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By definition, Teen self-harm refers to hurting oneself to relieve pain or distress. The most common forms of this behavior are Teen Cutting and Burning. The least common forms are pulling out bodily hairs, punching walls and ingesting toxic substances or sharp objects. teen cutting

Many of our adolescents today are struggling to cope with extreme levels of stress in school, families and in peer relationships. Some of our youth are over scheduled and being hurried through their adolescent years by us parents and peers alike. Teens have become vulnerable prey to our highly toxic, media-driven world i.e. being in front of a computer, TV screen, or phone for close to six hours a day has become business as usual and more important than spending time with family and friends.

Adolescent girls are constantly being bombarded by images in the media about how they should look and act. Especially for young women, failure to live up to these idealized images can lead to developing an eating disorder and/or engaging in self-harming behavior as a form of self-punishment.

Causes for Self-Harming Behavior

Like substance abuse, adolescent self-harming behavior has no one single cause. We do know that more adolescent females engage in this behavior than males and that self-harming adolescents are rarely suicidal. Most are seeking quick relief from emotional distress.

One major reason why adolescents gravitate towards self-harming behaviors is the endorphin effect. When adolescents cut or burn themselves, endorphins are quickly secreted into their bloodstreams and they experience a numbing or pleasurable sensation. For some of these youth, cutting or burning themselves numbs away unpleasurable thoughts and feelings or they feel “high” from the experience. Like addiction to a particular drug, the endorphin “high” provides fast-acting relief for adolescents from their emotional distress and other stressors in their lives.

Other important reasons as to why teens engage in self-harm include:

  • Feeling emotionally disconnected or invalidated from their parents
  • Wanting to “fit-in” within a particular group of peers that encourages and rewards self-harm
  • Moods of feeling emotionally dead inside or invisible in their parents’ eyes
  • Self-harm makes them feel alive inside and helps confirm their existence
  • It may be used as a coping strategy with overly demanding parents, especially in situations where the father is the dominant voice when it comes to discipline and decision-making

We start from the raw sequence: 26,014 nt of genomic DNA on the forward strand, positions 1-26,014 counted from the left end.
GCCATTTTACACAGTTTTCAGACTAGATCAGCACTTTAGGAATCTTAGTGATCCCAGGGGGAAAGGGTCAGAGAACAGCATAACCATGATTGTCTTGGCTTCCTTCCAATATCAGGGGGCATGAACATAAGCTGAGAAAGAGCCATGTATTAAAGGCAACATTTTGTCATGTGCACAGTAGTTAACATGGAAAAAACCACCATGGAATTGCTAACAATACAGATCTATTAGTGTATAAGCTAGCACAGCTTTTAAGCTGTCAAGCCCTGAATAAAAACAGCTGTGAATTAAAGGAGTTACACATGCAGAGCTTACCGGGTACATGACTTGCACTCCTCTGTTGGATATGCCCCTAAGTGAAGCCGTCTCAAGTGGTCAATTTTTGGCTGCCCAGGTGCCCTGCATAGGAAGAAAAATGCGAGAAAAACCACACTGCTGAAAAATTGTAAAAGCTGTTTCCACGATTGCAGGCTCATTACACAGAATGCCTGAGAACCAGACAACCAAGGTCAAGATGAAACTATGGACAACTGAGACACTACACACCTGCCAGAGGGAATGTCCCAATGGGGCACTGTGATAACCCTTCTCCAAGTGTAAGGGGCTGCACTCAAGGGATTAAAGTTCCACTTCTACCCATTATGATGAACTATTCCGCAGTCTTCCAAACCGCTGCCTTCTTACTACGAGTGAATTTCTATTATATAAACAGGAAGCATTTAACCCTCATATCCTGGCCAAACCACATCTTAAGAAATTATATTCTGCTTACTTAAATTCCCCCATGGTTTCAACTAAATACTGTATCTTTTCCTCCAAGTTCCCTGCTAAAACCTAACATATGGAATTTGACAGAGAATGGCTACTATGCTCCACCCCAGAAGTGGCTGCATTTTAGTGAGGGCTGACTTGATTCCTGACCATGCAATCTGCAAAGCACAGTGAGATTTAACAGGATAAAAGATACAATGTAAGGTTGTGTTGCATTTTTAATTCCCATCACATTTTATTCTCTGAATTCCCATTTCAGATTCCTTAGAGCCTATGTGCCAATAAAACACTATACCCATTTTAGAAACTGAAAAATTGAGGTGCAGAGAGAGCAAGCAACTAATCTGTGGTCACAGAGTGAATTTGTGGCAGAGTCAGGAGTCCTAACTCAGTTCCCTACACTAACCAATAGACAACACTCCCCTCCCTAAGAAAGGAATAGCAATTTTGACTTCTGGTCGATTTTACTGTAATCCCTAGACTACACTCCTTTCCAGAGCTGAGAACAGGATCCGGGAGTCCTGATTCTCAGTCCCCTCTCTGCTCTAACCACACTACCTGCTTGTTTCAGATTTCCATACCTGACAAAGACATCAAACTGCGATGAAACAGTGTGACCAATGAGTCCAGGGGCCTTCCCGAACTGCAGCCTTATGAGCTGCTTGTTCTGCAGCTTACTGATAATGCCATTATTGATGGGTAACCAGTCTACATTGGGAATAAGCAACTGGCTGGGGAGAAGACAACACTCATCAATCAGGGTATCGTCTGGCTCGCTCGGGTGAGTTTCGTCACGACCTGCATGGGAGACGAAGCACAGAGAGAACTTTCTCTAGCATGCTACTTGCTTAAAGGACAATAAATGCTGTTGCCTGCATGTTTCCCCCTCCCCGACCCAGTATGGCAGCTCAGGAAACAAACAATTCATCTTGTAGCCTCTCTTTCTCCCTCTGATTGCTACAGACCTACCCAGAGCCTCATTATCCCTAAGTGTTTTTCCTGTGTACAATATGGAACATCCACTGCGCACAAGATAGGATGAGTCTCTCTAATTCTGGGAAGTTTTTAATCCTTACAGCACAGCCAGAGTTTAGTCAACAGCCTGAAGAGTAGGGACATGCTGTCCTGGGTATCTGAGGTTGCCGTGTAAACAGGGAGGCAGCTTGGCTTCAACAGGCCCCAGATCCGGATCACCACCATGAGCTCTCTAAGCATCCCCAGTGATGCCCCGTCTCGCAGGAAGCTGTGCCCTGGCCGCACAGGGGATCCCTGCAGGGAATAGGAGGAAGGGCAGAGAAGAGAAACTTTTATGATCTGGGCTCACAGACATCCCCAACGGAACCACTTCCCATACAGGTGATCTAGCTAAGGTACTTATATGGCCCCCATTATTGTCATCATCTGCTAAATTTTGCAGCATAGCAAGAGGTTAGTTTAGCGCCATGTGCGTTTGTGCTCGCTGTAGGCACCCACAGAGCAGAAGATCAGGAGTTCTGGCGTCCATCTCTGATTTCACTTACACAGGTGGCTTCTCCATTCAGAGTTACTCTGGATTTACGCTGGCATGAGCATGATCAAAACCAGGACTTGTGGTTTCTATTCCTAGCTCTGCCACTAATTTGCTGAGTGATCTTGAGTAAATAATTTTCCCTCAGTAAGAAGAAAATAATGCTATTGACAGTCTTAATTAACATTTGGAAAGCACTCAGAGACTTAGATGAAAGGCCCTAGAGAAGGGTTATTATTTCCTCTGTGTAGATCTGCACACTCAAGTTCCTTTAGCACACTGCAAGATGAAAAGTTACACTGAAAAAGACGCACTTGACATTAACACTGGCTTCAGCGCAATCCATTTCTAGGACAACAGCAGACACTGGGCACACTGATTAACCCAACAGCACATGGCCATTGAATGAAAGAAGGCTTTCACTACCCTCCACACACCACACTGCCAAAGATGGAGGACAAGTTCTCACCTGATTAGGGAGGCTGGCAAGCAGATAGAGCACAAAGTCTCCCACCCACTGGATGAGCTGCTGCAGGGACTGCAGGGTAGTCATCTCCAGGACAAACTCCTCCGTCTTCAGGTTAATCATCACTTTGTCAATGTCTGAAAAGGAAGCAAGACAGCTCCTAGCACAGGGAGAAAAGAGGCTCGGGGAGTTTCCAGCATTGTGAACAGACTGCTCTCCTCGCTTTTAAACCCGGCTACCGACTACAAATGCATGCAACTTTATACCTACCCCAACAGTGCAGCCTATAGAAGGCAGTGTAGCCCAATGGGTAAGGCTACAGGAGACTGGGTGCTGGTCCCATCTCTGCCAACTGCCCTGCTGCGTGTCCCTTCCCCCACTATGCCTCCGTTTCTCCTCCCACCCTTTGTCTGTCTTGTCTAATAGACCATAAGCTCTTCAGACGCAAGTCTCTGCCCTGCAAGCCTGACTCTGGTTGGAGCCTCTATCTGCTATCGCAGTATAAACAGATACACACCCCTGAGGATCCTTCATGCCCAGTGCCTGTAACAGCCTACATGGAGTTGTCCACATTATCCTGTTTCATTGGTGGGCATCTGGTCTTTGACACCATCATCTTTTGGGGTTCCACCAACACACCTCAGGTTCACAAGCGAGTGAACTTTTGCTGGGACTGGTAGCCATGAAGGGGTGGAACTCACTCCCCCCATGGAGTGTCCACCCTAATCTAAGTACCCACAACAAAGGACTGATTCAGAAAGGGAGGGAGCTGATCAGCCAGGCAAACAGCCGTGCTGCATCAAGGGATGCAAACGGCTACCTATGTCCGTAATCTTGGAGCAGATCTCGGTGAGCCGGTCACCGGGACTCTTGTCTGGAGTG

Possible signs of self-harm

  • Cut or burn marks on a teen’s arms, legs and/or abdomen
  • Finding knives, razor blades, box cutters and other sharp objects hidden in your teen’s bedroom
  • Teens are regularly locking themselves in the bedroom/bathroom for long periods of time
  • The family physician, a teacher or other adults observe cut or burn marks, or a teen appears to be regularly removing bodily hairs
  • A teen’s peers cut or burn themselves
  • Siblings inform parents that they found blood or sharp objects in a teen’s bedroom or a brother or sister actually saw the teen self-injure themselves


By far, the most effective treatment is family therapy. A skilled family therapist will be able to help improve family communication, teach conflict-resolution and problem-solving skills and help foster a more meaningful and closer relationship between parents and teens.


Parents can play an integral role in preventing their teen(s) from engaging in this behavior and from joining unhealthy groups of peers. This is where this problem may be the glue that keeps them together.

At home, parents can make spending time together as a family more of a priority. Parents can put the teen(s) in charge of selecting the “family outing.” The family mood needs to be more calm and inviting for the teen. When conflicts arise, family members should come together as a team to solve the problem. Teenagers need to feel a sense of place in the hearts and minds of their parents. They need to feel appreciated and parents need to stop (however hard this may be) and “listen” and “look” at their teen when they are talking. Give your teen your undivided attention. Teens need to know that their parents will be there for them unconditionally.

It’s the parents’ responsibility to create firm boundaries between their work and family lives. One way to help foster a more meaningful connection between parents and teens is to share family stories. Parents need to lend an ear to their children about their struggles and high points they experience in their adolescent years.

Self-harming behavior can be dangerous, particularly if the teen is abusing alcohol and other drugs. Parents need to take a firm stand and set consistent limits with these behaviors. Parents also need to set a model for their children by avoiding  irresponsible use of alcohol or unhealthy displays when dealing with stress.

It’s a parents right to meet their teen’s friends, as well as their parents, and voice their concerns when warranted. This shouldn’t be anything new. Most parents meet their child’s friend(s) as well as their parents. Just because your child is a teen shouldn’t stop this formality. Remember who the parent is…YOU. Let’s not forget that because EVERY child needs one.

Should a parent discover that their teen is engaging in risky and dangerous behavior such as self-harm, they should rest assured that a family therapist will be able to skillfully assist the family and teen with this serious issue.

For more on this subject read: Cutting/Self Injury Teen Addiction Rehab